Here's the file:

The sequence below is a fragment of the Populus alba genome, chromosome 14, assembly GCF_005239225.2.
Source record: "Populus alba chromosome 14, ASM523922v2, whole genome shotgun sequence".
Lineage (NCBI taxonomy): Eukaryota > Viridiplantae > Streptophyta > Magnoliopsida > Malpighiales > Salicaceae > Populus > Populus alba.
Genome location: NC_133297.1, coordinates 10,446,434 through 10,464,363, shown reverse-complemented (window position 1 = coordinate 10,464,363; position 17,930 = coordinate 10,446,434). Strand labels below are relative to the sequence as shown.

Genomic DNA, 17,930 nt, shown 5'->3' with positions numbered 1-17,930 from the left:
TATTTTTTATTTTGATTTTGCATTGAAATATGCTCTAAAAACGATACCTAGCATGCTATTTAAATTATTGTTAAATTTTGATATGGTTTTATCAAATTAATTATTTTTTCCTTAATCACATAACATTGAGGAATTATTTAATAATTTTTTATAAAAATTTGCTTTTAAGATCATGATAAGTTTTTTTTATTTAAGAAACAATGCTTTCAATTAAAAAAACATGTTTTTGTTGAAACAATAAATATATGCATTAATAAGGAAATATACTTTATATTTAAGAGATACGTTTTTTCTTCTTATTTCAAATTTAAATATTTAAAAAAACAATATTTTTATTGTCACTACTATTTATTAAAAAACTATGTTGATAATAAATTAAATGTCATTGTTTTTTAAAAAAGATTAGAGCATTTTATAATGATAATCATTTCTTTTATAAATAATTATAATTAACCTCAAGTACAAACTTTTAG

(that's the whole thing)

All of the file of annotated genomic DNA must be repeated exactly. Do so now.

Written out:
The sequence below is a fragment of the Populus alba genome, chromosome 14, assembly GCF_005239225.2.
Source record: "Populus alba chromosome 14, ASM523922v2, whole genome shotgun sequence".
Lineage (NCBI taxonomy): Eukaryota > Viridiplantae > Streptophyta > Magnoliopsida > Malpighiales > Salicaceae > Populus > Populus alba.
Genome location: NC_133297.1, coordinates 10,446,434 through 10,464,363, shown reverse-complemented (window position 1 = coordinate 10,464,363; position 17,930 = coordinate 10,446,434). Strand labels below are relative to the sequence as shown.

Genomic DNA, 17,930 nt, shown 5'->3' with positions numbered 1-17,930 from the left:
TATTTTTTATTTTGATTTTGCATTGAAATATGCTCTAAAAACGATACCTAGCATGCTATTTAAATTATTGTTAAATTTTGATATGGTTTTATCAAATTAATTATTTTTTCCTTAATCACATAACATTGAGGAATTATTTAATAATTTTTTATAAAAATTTGCTTTTAAGATCATGATAAGTTTTTTTTATTTAAGAAACAATGCTTTCAATTAAAAAAACATGTTTTTGTTGAAACAATAAATATATGCATTAATAAGGAAATATACTTTATATTTAAGAGATACGTTTTTTCTTCTTATTTCAAATTTAAATATTTAAAAAAACAATATTTTTATTGTCACTACTATTTATTAAAAAACTATGTTGATAATAAATTAAATGTCATTGTTTTTTAAAAAAGATTAGAGCATTTTATAATGATAATCATTTCTTTTATAAATAATTATAATTAACCTCAAGTACAAACTTTTAG